Monday, August 28, 2006
Storytelling has been around for centuries. It's how we have taught history, values and important lessons from generation to generation. Classics such as Cinderella, The Ugly Duckling and Hansel and Gretel were passed on by word of mouth. The print versions came later.
Today, some parents and grandparents continue the storytelling tradition by telling children their stories. But storytimes and professional storytellers, who tell stories from memory rather than read off the pages, are only as far away as your local bookstore or library.
The job of a storyteller is to "paint a picture that takes the listener on a journey that entertains them and hopefully inspires them to tell stories. Part of the tradition is passing it on," says Kenny Haas, who has been telling stories for more than 20 years and is the namesake of the public access television show, "Mayor of Storyville." (The show airs Saturdays on CAN TV. Check your local listings for channel and times.)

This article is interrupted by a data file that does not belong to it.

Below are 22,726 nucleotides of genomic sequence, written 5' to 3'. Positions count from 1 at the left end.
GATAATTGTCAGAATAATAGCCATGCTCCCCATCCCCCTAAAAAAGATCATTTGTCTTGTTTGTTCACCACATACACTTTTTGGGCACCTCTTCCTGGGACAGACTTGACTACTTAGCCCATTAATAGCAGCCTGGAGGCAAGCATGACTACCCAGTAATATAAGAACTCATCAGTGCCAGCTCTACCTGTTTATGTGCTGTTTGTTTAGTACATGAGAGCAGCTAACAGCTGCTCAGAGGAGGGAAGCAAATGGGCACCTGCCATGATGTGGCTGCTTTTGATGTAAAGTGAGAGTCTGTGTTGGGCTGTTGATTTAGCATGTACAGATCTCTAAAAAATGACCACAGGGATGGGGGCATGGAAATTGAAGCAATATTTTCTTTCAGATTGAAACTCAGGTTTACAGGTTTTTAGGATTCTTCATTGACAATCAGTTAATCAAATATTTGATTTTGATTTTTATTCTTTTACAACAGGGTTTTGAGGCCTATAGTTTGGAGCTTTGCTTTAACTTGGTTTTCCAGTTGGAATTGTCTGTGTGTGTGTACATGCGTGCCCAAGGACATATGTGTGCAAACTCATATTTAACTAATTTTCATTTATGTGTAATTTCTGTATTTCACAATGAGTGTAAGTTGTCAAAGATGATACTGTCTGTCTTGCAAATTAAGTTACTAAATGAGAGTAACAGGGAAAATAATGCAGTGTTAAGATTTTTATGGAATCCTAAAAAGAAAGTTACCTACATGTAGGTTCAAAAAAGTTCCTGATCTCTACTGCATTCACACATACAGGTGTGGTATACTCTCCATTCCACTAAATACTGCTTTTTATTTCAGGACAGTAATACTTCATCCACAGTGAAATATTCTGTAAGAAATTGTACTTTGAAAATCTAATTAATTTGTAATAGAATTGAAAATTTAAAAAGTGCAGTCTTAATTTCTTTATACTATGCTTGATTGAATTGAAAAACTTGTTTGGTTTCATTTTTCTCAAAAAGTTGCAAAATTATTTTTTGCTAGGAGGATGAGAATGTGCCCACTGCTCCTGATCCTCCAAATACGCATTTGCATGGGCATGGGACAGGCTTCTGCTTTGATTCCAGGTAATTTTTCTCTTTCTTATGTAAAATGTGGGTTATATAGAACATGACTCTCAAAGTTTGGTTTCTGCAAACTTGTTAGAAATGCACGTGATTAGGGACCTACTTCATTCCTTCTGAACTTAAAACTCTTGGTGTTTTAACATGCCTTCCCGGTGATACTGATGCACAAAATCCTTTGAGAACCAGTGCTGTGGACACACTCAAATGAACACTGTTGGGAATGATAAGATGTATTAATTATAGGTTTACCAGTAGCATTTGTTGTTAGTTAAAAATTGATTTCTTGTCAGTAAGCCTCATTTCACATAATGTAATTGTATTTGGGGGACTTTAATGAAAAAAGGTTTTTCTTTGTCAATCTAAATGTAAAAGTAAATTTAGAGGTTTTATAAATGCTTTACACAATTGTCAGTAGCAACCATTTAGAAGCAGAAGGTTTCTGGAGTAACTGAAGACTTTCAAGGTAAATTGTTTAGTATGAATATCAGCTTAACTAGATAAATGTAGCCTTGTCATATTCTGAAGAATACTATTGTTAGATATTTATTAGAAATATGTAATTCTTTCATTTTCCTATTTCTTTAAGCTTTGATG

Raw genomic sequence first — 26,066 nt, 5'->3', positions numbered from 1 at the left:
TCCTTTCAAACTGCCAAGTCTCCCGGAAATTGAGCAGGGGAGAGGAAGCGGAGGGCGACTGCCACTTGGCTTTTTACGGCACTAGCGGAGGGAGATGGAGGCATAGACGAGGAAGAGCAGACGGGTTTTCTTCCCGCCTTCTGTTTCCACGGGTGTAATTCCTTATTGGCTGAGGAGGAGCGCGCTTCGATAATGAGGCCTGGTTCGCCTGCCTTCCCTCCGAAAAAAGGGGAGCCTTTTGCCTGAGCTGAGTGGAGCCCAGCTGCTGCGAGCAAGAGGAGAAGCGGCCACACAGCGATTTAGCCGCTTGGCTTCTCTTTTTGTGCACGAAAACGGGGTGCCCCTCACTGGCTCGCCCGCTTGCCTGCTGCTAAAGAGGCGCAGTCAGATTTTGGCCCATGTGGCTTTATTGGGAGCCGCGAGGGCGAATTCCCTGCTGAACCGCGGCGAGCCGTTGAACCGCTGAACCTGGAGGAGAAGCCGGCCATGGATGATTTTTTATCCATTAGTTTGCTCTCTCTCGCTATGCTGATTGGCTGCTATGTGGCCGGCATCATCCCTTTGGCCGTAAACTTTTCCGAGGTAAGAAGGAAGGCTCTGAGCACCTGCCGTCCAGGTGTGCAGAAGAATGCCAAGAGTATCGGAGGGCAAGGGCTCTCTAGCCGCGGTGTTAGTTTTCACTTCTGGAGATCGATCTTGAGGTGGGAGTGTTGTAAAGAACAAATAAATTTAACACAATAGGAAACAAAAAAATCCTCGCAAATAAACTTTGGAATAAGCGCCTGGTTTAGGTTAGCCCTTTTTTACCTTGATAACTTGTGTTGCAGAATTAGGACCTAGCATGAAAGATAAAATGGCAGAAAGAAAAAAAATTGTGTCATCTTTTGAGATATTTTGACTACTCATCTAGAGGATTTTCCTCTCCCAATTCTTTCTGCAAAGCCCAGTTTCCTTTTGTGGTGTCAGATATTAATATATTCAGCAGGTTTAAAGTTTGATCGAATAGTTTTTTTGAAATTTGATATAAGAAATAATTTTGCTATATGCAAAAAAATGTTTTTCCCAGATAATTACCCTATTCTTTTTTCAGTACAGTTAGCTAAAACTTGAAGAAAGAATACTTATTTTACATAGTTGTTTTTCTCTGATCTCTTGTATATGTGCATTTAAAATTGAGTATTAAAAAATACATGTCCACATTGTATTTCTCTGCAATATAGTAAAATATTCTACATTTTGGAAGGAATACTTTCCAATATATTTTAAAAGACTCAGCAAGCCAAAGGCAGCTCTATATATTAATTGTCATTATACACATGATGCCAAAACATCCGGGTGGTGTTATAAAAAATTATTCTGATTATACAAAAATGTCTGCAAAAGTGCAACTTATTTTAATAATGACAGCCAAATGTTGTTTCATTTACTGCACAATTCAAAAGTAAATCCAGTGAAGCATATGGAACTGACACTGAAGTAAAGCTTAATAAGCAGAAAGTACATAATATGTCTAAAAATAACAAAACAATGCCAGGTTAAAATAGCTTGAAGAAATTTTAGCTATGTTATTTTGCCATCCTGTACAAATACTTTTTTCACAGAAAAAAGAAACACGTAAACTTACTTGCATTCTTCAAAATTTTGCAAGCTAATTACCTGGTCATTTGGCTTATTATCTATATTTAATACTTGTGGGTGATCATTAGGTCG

At Children in Paradise Bookstore, 909 N. Rush St. in Chicago, manager Sara Wright tells stories at scheduled storytimes, 10:30-11 a.m. on Tuesday and Wednesday.
"It's never too early to expose children to books," she says.
Wright has seen children grow up at the bookstore. "They start as babies who have no visible reaction. As they come back year after year, they become interested and active participants."
She usually chooses shorter board or pop-up books to engage toddlers. "The cadence of rhyming books keeps little ones interested. I find that reading a lot of shorter books works better than one or two long stories."
Wright is also a strong believer in shared storytime, especially for babies, because it provides an introduction to socializing. Is Your Mama a Llama? is a Children in Paradise favorite, with clever rhymes and funny animals.
Books with multiple characters allow readers to create fun voices to interest small children.
"Whatever voice you choose, the child will like it, because it's yours," Haas says. His favorite book is If You Give a Moose a Muffin. Haas suggests focusing on the moose, giving him a deep, dopey voice.
"Storytelling is a one-on-one time, it's intimate," Haas says.
Alena Murguia and Kate Pancero
This article appeared in the
edition of Archives.
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